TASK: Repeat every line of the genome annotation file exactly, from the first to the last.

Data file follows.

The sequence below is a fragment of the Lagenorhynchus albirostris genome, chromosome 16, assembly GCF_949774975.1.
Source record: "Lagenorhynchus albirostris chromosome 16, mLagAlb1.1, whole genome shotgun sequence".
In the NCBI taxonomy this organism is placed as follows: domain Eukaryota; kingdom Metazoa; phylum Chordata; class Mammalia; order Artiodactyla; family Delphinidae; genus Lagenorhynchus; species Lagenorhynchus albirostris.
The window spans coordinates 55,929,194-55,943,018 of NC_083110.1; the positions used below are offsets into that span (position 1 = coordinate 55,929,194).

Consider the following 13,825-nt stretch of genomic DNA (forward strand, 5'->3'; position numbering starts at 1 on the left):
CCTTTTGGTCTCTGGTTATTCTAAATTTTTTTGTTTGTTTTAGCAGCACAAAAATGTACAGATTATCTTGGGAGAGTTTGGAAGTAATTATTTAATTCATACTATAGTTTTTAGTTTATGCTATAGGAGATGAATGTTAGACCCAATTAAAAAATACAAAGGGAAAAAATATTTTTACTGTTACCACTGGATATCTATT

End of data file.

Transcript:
The sequence below is a fragment of the Lagenorhynchus albirostris genome, chromosome 16, assembly GCF_949774975.1.
Source record: "Lagenorhynchus albirostris chromosome 16, mLagAlb1.1, whole genome shotgun sequence".
In the NCBI taxonomy this organism is placed as follows: domain Eukaryota; kingdom Metazoa; phylum Chordata; class Mammalia; order Artiodactyla; family Delphinidae; genus Lagenorhynchus; species Lagenorhynchus albirostris.
The window spans coordinates 55,929,194-55,943,018 of NC_083110.1; the positions used below are offsets into that span (position 1 = coordinate 55,929,194).

Consider the following 13,825-nt stretch of genomic DNA (forward strand, 5'->3'; position numbering starts at 1 on the left):
CCTTTTGGTCTCTGGTTATTCTAAATTTTTTTGTTTGTTTTAGCAGCACAAAAATGTACAGATTATCTTGGGAGAGTTTGGAAGTAATTATTTAATTCATACTATAGTTTTTAGTTTATGCTATAGGAGATGAATGTTAGACCCAATTAAAAAATACAAAGGGAAAAAATATTTTTACTGTTACCACTGGATATCTATT